Stellina’s spice of life in a rarefied Zinfandel neighborhood
Some 200 years ago the French gastronome Brillat-Savarin wrote that “the discovery of a new vineyard does more for the happiness of mankind than the discovery of a new star.”
The exciting thing about the Lodi AVA is that new discoveries like this are happening with more frequency, as vineyards that for a long time were farmed in virtual anonymity – their fruit blended into big production wines by producers like E.&J. Gallo and Woodbridge – are now gaining recognition in boutique scaled single vineyard bottlings.
Introducing the 2009 Stellina Lodi Zinfandel ($24): a beautifully bright, violet hued, flowery red wine that distinguishes itself among dozens of other top flight Lodi Zinfandels by its gentler, kinder, buoyantly composed structure, and consistent aromatic character evoking perfumed red and blue fruits punctuated by a distinctly peppery, clove-like spiciness.
Owners Bob and Alison Liebich Colarossi first “discovered” their 40 year old, 9½ acre vineyard in 2007, while cycling through the vineyards. On the property was an old house and barn that could be kindly described as fixer-uppers, but the specialness of the head trained vines was not to be revealed until 2008, when the Colarossis cherry picked a small amount – just enough to fill a barrel and a half – before sending off the bulk of the vines’ fruit to a giant winery client.
“We didn’t really have a plan insofar as becoming winegrowers when we first bought the property,” says Mr. Colarossi, “all we knew is we were ready to try something different.” Willy-nilly, the Colarossis moved into a somewhat rarified neighborhood, on the west side of Lodi’s Mokelumne River AVA: right alongside long venerated plantings such as Spenker Vineyard (dominated by Jessie’s Grove), the now legendary Bechthold (Lodi’s oldest continuously farmed vineyard), Lucas’ ZinStar, and extensive holdings by the Phillips (of Michael-David Winery), the Maleys (Maley Brothers), and other families tracing their Delta roots as far back as the nineteenth century.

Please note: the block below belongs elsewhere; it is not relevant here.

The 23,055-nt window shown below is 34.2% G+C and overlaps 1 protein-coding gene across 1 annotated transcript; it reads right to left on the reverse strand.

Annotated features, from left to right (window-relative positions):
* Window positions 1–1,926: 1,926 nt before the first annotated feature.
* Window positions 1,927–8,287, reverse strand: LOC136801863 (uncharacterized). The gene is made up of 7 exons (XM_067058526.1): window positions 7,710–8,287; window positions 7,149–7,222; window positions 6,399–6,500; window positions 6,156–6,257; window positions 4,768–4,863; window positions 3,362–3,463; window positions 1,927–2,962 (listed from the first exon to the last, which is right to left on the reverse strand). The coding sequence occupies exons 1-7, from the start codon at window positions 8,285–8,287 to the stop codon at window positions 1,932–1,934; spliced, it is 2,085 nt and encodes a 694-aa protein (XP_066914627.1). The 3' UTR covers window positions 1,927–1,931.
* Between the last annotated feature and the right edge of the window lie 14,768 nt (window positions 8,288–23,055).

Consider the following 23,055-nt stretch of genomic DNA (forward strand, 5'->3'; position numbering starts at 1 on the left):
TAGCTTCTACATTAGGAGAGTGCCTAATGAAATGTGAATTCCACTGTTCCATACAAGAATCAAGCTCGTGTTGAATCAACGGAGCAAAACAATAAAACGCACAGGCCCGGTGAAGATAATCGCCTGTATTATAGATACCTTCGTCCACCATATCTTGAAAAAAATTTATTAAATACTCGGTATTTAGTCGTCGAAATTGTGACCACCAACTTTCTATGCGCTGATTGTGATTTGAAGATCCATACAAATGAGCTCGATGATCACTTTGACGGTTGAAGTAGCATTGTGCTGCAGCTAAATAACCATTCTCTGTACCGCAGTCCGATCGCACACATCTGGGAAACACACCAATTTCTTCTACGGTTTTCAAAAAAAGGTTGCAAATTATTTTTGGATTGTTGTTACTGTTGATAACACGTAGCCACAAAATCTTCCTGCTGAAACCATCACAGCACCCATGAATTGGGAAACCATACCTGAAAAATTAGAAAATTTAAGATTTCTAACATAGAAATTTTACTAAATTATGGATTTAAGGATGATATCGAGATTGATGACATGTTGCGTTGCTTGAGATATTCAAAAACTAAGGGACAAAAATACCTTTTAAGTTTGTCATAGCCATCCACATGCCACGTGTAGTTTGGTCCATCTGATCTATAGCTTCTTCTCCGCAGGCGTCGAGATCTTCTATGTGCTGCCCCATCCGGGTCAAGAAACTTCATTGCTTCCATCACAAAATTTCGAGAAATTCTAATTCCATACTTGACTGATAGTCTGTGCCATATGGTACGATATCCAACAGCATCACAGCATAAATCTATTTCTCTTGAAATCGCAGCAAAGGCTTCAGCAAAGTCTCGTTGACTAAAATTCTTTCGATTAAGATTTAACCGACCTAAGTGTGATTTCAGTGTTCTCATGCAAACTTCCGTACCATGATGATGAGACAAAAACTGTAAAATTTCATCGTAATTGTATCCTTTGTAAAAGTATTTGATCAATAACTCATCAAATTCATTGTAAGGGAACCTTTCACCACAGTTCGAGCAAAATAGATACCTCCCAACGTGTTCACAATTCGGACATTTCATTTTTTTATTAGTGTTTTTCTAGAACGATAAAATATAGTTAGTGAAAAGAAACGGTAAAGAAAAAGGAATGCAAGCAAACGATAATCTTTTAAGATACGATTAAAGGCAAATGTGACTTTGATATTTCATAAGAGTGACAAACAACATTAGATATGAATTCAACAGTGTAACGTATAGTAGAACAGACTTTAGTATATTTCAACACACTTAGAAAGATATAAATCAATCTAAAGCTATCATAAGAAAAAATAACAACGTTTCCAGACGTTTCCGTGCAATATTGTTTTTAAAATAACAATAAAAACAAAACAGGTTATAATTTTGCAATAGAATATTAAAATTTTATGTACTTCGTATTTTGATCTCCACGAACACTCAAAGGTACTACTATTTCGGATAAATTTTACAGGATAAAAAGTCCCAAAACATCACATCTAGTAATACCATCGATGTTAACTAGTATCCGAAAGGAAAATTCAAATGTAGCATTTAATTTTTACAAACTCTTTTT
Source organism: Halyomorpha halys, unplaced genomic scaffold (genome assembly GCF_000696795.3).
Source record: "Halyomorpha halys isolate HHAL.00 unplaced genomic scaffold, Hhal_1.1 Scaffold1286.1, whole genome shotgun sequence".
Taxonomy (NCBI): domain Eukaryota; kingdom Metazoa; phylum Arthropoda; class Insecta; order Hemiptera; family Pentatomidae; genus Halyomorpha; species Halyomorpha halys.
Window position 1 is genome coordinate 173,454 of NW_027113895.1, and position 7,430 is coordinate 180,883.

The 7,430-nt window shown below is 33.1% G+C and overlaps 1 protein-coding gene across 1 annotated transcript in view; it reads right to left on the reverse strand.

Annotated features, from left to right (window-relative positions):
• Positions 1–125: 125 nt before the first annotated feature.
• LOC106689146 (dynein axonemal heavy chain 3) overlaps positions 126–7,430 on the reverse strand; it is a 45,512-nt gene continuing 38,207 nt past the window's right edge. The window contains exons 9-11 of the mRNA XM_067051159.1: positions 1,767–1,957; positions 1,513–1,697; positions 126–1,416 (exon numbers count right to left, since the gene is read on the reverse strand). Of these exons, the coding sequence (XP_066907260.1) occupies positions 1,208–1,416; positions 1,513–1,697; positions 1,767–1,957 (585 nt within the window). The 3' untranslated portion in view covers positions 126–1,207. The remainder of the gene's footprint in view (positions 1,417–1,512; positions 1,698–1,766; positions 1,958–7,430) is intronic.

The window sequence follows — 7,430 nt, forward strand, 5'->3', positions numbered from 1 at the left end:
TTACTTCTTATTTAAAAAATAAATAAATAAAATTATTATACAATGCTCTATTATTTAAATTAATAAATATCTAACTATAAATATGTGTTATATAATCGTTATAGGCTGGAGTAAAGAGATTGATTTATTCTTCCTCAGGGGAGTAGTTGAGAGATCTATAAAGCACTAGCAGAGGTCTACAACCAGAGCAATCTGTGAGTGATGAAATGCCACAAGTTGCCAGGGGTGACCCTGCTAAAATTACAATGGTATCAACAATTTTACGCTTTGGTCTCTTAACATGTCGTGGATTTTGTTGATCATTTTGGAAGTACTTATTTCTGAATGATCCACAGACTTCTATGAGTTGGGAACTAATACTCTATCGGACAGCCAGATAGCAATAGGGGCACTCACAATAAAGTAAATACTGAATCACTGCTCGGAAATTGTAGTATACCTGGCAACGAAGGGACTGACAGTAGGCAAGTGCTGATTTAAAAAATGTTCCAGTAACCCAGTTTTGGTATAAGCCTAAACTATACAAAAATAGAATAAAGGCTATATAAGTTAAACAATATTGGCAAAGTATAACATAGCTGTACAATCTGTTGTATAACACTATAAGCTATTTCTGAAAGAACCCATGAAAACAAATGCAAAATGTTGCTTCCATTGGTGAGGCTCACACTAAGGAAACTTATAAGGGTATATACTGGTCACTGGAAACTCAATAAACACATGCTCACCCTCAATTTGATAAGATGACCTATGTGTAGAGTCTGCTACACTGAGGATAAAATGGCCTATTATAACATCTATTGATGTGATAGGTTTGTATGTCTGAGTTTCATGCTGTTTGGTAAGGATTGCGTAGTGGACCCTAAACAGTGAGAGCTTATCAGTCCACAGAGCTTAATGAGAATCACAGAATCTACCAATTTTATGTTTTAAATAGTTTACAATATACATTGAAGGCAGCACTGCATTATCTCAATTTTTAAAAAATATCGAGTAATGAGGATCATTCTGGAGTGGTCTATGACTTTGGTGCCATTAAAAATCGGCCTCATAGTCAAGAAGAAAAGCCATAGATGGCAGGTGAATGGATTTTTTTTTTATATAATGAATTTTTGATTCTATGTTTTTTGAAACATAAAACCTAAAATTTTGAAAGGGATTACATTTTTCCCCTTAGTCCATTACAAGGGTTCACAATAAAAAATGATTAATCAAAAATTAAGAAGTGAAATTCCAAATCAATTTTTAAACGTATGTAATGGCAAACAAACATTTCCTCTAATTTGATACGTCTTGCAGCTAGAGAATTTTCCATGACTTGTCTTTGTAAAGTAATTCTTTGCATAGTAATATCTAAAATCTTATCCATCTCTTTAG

In fact, Bob will admit, “we got busy and sort of neglected our first vintage, leaving it in the barrel for 27 months, which is way too long, especially since it was in new American oak.” But who could blame them? Besides completely restoring their house and turning their barn into a home office, in 2009 the Colarossis were in the midst of establishing Estate Crush – Downtown Lodi’s first winery and custom crush facility, located at W. Lockeford and N. Sacramento – with partners Nick and Sandy Sikeotis. This, on top of their day jobs: Bob as a globe trotting sports business executive (with International Gymnastics Federation), and Ali coming out of the public relations field, also on an international scale.
Still, the vineyard was a haven of bliss for the couple. Says Bob, “when I taste the wine, I taste the vineyard – it always reminds me of walking out at night, smelling the earth and taking in the moonlight, always calm and serene.” Northern Italian by lineage, he came up with an extremely apropos name for the vineyard and wine: Stellina – “little star” or “starlet” in Italian.